The Selective Mutism Questionnaire: Data from typically developing children and children with selective mutism

Published on 2020-04-14T12:06:34Z (GMT) by
<div><p>The core symptom of the anxiety disorder selective mutism (SM) is absence of speech in specific situations, such as at school. The most commonly used standardized instruments to assess speaking behavior are the parent-rated Selective Mutism Questionnaire (SMQ) and the teacher-rated School Speech Questionnaire (SSQ), scored from 0 to 3, indicating that speaking behavior never, seldom, often, and always occur. They were developed to assess severity of mutism and potential effects of treatment. However, prospective data on speaking behavior in typically developing children (TDs) are missing in the literature. The main aim of this study was to present data from TDs over time with previously reported data from children treated for SM, as a comparison. Participants were 64 children aged 3–9 years, 32 TDs who were a matched control group to 32 children with SM. At baseline, the mean SMQ and SSQ scores were ⩾2.5 in TDs and 0.5 in children with SM. The TDs did not show significant changes over time, while significantly increased speech was found in children with SM after treatment. Thus, our findings support the use of the SMQ/SSQ to assess baseline SM severity and to evaluate potential treatment effects in future studies.</p></div>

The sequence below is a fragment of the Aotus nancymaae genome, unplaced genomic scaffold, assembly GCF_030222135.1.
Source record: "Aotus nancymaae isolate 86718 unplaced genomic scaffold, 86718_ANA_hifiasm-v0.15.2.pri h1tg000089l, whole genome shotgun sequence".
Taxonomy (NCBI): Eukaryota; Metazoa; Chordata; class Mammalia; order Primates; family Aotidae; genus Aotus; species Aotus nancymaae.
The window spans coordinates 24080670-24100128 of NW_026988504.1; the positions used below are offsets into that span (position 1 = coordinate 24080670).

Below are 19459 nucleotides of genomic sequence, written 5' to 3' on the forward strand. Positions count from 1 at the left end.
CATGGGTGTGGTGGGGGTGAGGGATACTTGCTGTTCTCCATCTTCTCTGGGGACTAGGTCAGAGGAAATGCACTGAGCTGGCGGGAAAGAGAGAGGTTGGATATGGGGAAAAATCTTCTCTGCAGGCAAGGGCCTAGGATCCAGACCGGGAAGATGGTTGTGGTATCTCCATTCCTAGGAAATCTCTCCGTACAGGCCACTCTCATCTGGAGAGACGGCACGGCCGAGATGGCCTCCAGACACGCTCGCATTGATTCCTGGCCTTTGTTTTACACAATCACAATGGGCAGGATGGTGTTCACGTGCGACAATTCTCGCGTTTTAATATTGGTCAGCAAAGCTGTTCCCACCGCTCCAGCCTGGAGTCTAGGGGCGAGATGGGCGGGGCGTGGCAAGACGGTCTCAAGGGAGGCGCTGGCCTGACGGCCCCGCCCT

Cite this collection

Oerbeck, Beate; Overgaard, Kristin Romvig; Bergman, R. Lindsey; Pripp, Are Hugo; Kristensen, Hanne (2020): The Selective Mutism Questionnaire: Data from typically developing children and children with selective mutism. SAGE Journals. Collection. https://doi.org/10.25384/SAGE.c.4936485.v1